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In contrast to Tim’s style of delivery, @grahamandre’s bouncy #geniushour was last before lunch.  He claims it was the aftereffects of cider consumed on the long journey from the Isle of Wight the day before, but it is hard to imagine him in any other way, especially as his style of tweeting reinforces this characteristic!  This, more than any session I attended, encouraged children’s ownership of a topic – completely of their choosing.  Imagine Show ‘n’ Tell on steroids!  Six weeks of 1-hour sessions planning and preparation, the teacher really taking a backseat, culminating in a presentation to their class on a topic they are really interested in and consider themselves a genius – a fantastic concept with great scope for encouraging independence, building confidence and developing real life skills.

Lunch was another time where that butterfly feeling surfaced – potentially an hour on my own – but talking to @MissKingsley85 – @PeteTweach – James from @InnovateMySchl – @computinggeek81 – @ChrisChivers2 – James from Edgehill – allayed any such feelings.  Perhaps the sugar rush from the delicious cakes baked in aid of @NatalieHScott ‘s great work and the free ice-cream played into the giddiness on display in the hall…Who knew a simple ”Stand up and wave if you’re reading this” tweet on the twitter periscope feed could have such a camaraderie effect too!?

Primary School teachers – it’s very hard to escape the child within, even with no children in sight!

There was only time for one choosing session in the afternoon.  This was a tough choice yet again, but having decided to attend Julian Wood’s @ideas_factory session, I knew it was the right decision only a minute in.  He really could not have chosen a more appropriate Twitter handle – I would have liked to spend the rest of the day in his company, picking his brains on ideas to use in the classroom but alas, we were limited to 30 minutes.

That was the only downside of the whole day – the sessions felt too short.  Some were pitched just right for short slots and whetting the appetite, encouraging us to delve further into things that float our boat, but mostly it felt like we were just beginning when the intercom interjected telling us politely to move on to our next session.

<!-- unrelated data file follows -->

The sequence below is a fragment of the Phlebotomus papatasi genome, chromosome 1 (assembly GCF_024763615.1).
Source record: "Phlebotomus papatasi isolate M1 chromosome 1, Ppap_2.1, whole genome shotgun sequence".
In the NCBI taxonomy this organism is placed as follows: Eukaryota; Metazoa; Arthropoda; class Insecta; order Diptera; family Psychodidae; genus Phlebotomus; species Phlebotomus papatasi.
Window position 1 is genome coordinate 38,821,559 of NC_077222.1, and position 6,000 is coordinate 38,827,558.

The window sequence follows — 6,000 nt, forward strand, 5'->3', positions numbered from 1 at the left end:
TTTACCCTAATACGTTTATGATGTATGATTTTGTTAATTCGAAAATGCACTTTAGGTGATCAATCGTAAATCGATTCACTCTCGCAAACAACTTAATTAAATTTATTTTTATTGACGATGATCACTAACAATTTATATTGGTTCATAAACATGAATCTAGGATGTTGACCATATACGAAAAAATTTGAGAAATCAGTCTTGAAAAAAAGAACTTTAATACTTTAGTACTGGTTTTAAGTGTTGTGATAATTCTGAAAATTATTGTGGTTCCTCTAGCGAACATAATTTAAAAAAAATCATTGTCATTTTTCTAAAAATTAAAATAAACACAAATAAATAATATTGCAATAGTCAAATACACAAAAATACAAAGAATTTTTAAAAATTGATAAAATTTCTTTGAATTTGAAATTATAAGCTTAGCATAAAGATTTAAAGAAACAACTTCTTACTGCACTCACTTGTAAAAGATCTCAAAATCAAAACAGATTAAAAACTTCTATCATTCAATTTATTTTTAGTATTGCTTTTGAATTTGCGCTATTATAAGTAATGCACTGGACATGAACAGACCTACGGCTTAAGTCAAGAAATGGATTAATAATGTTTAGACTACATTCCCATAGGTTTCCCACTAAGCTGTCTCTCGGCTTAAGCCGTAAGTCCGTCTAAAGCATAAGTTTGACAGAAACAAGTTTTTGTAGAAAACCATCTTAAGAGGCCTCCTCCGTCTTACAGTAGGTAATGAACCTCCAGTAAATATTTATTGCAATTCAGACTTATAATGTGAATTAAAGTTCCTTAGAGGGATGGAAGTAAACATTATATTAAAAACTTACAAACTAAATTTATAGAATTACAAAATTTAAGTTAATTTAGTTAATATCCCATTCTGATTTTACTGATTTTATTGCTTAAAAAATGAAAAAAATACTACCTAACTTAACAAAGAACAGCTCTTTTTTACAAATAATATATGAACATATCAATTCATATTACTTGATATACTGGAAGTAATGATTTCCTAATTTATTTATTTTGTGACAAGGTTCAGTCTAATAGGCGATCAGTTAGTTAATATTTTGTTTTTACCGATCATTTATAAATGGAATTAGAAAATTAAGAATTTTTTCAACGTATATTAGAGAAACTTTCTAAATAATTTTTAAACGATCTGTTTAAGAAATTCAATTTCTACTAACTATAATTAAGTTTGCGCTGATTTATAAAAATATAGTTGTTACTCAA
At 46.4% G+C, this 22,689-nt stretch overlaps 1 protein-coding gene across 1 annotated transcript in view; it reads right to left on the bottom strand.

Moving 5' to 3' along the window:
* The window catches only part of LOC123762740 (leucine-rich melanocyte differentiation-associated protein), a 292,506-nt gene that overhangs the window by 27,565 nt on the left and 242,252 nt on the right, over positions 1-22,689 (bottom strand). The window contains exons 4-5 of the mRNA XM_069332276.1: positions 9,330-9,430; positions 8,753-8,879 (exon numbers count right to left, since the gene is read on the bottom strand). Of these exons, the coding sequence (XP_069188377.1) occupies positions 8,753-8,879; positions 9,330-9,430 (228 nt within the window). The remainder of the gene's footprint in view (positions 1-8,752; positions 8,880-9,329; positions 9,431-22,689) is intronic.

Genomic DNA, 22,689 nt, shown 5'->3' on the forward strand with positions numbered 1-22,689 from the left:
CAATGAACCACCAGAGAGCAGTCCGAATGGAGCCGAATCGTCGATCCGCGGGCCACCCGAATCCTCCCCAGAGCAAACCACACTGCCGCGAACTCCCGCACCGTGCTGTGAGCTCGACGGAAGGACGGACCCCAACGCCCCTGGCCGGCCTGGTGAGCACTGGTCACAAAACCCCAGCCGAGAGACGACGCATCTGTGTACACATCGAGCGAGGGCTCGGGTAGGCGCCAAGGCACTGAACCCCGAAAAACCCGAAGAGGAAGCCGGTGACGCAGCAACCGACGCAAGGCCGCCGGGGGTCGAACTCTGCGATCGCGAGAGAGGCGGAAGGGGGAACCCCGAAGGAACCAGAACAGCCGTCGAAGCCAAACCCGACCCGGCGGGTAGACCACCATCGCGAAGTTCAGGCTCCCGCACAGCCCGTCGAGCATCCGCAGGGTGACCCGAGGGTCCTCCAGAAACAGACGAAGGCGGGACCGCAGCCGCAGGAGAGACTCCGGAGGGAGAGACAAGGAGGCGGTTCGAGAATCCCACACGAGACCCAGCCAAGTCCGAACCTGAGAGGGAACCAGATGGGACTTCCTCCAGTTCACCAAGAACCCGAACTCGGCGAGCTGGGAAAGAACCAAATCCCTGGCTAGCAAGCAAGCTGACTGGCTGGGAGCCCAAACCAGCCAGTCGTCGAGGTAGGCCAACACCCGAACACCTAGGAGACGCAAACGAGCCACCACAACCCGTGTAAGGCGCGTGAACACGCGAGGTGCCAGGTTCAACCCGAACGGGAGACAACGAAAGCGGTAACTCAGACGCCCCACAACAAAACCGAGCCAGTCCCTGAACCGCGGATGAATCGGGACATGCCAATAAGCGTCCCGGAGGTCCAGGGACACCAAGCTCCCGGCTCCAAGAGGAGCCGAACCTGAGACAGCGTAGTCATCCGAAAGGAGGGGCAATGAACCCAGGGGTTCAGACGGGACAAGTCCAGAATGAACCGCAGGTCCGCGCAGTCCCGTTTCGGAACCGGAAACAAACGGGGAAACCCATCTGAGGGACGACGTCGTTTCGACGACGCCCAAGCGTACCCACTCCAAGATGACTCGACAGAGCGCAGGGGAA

There was a panel discussion and a final keynote to round up the afternoon. I was delighted to hear @MrLockyer speak – his love for the job and empathy for the children was inspiring.  Comparing schools to yoghurt, rather than prisons, was genius!  As was @RedgieRob ‘s hope that teachers will be taking on board the Brew Dog Charter – we bleed teaching!  Watch this space for #J4L (Jaws 4 Learning) – let’s see if it takes off!  I wouldn’t be surprised – as proven by the first #PrimaryRocks Live – anything is possible!

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There were interesting panel discussions on creativity in the curriculum, science and SATs; with some differing opinions, but that helps in debate, even if it is just to stir the discussion pot.  We can’t all be singing from the same hymn sheet – just like the varying school environments we all teach in, our experiences will impact on our version of what is right, and required, in educational policy.  There is no ‘one-size-fits-all’ model and that is the beauty of teaching.  We, more than anyone, should understand that.

Teachers do all agree on one thing though and that was very evident – government should stop meddling and using education as a political bouncing ball to be thrown from one side of the House of Commons to the other.  For me, the most important question that needs answering is how we can make education a stand-alone department, where people involved in education make the decisions affecting it.  Where waging war and the language of constant attack is buried, and the language of support is excavated from the depths to which it has been submerged.  It is up to us to do this – the teachers – the only thing missing is a media outlet willing to give it the exposure required.  We need to be brave and stop blaming SLT, SLT need to stop blaming the HT, HTs need to stop blaming OFSTED, and OFSTED, well they need to….{insert own ending here}

 

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Published by: Dylan McCarthy

Primary school teacher for 10+ years; I am always looking for ways to engage children in their learning and encourage independent, self-motivated learners. Giving lessons context by making them relevant to students, regardless of age, is the key to unlocking even the most reluctant learners potential and enthusiasm; ultimately helping them find their own route to happiness in life. A big believer in building up resilience and promoting teamwork! Talent X Effort = Achievement

Categories Creative curriculum, Education, Learning opportunities, PrimaryRocks, Real-life learning, Twitter1 Comment